In the sample of maternal smokers assessed (study group), a reduction in smoking habit during the course of the pregnancy was observed (Fig. 1), a finding consistent with data in the literature.1 A marked decrease in cigarette use was evident on the day of delivery, close to zero, most likely due to the smoking restriction imposed by hospitalization. The blood collected from mothers´ umbilical cords showed similar concentrations of cotinine (a marker of nicotine use in the preceding 8–24 h) in both exposed and unexposed groups. Given that all the mothers had their babies by vaginal delivery, with labor lasting several hours, this result is in line with the reported number of cigarettes smoked on the day of delivery, but does not show chronic exposure of the fetus to nicotine throughout the gestational period. Therefore, the division of the groups was based only on the information reported by the mothers regarding their smoking habit, using the method validated by Caraballo et al.19

Figure 1.

Cigarette consumption during pregnancy. Number of cigarettes smoked by the 47 maternal smokers before and during the different trimesters of pregnancy. Data expressed as mean ± SEM.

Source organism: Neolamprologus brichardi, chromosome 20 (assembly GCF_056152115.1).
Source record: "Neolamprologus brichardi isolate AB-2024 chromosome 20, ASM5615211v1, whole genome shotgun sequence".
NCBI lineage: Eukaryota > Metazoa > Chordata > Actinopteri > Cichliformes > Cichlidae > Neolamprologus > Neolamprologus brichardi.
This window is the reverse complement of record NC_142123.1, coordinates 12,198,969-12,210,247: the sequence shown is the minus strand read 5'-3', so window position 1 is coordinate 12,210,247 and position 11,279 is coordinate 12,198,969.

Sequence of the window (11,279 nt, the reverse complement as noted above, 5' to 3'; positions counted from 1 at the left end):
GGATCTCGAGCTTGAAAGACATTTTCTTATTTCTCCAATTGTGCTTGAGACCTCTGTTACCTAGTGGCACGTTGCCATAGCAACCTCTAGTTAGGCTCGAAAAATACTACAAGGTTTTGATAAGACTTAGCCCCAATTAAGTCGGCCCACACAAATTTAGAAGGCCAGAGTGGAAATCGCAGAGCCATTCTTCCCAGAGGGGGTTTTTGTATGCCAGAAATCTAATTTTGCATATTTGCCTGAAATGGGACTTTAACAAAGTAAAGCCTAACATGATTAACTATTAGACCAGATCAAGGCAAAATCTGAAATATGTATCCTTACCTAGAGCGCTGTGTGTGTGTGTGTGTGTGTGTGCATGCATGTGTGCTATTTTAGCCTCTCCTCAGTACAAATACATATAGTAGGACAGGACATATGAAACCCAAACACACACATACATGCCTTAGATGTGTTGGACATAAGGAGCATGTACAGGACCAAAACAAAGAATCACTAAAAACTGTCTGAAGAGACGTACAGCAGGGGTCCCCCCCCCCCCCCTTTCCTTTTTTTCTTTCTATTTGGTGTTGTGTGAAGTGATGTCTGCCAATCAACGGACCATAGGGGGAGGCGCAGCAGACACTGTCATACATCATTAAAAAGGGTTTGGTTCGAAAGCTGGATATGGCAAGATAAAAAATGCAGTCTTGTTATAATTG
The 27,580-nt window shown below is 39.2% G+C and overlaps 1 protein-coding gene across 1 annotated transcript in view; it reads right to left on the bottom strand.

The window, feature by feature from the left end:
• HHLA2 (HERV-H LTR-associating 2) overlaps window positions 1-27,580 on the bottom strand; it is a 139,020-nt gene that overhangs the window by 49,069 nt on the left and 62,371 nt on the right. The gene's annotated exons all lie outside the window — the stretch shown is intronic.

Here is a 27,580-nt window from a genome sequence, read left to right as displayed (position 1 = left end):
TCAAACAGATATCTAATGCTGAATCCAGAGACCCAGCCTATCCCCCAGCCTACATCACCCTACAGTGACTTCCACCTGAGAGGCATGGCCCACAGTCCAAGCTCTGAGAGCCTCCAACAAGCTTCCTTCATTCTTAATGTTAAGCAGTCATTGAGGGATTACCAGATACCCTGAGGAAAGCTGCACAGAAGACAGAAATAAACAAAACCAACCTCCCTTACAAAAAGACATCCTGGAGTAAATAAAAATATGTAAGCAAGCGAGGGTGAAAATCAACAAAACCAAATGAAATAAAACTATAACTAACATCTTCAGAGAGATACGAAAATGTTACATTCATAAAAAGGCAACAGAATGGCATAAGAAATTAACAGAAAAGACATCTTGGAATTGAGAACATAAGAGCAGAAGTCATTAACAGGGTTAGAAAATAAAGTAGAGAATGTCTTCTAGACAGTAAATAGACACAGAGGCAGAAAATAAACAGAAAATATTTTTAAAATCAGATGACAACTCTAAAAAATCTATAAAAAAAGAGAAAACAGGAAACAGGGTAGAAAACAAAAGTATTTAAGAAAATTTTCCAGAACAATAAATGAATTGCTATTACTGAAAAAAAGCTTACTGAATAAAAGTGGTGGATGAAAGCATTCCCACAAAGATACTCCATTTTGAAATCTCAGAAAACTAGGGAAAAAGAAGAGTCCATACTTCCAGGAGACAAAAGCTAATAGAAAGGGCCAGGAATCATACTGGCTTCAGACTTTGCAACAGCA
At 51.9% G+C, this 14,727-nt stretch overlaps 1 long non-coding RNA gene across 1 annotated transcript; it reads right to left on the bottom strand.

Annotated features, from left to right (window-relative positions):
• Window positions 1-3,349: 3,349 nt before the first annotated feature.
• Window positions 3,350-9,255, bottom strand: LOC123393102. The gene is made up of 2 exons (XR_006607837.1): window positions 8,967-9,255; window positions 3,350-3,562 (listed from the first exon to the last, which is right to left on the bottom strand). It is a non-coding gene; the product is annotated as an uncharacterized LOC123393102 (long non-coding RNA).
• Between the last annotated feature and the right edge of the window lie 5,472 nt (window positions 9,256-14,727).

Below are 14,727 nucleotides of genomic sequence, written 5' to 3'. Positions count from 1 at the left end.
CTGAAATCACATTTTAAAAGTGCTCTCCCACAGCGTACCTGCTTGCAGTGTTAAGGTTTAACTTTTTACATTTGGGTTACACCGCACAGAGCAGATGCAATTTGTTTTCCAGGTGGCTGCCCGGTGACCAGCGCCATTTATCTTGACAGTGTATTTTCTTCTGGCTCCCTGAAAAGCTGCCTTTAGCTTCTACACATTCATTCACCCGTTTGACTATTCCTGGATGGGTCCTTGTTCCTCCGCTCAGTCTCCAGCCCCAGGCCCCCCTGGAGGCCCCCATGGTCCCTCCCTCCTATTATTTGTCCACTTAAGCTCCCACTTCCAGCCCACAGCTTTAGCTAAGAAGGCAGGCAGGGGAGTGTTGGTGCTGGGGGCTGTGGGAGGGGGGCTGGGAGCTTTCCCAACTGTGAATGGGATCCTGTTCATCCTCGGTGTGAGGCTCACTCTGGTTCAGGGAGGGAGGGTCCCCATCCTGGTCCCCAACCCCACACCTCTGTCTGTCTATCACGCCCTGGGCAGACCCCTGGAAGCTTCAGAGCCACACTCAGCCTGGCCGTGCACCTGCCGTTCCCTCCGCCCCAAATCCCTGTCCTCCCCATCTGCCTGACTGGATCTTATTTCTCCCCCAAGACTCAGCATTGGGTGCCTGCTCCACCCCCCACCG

The association between smoking and harmful effects on the health of women, pregnant mothers and the fetus has been clearly established.2–4 The association between smoking during pregnancy and low birth weight and length has also been described.3 In our study, newborns of maternal smokers had body mass and height that were, on average, 168 g and 0.5 cm lower, respectively (p = 0.03 for both).

The impact of smoking on audiological responses has been explored in the literature in the population of adult smokers20–24 passively exposed adolescents,25 and passively exposed children,5,6,8,25 revealing changes in responses in audiologic assessment batteries as a result of exposure to active and passive smoking.

The agents contained in tobacco can reduce and/or deplete oxygen levels to the cochlea, explaining the reduced amplitude of OAEs,25 measurable by assessment of the outer hair cells, an objective, non-invasive, sensitive and rapid method.

The main results of the present study revealed differences in TEOAE response levels that were found for several frequencies in both the left and right ears between the control and study groups, with statistically significant differences in signals and signal to noise ratio (except at 1 kHz). These findings are consistent with that of the Durante et al.5 study and are different from that of Korres et al.7 who found significant differences in TEOAEs at 4 kHz only.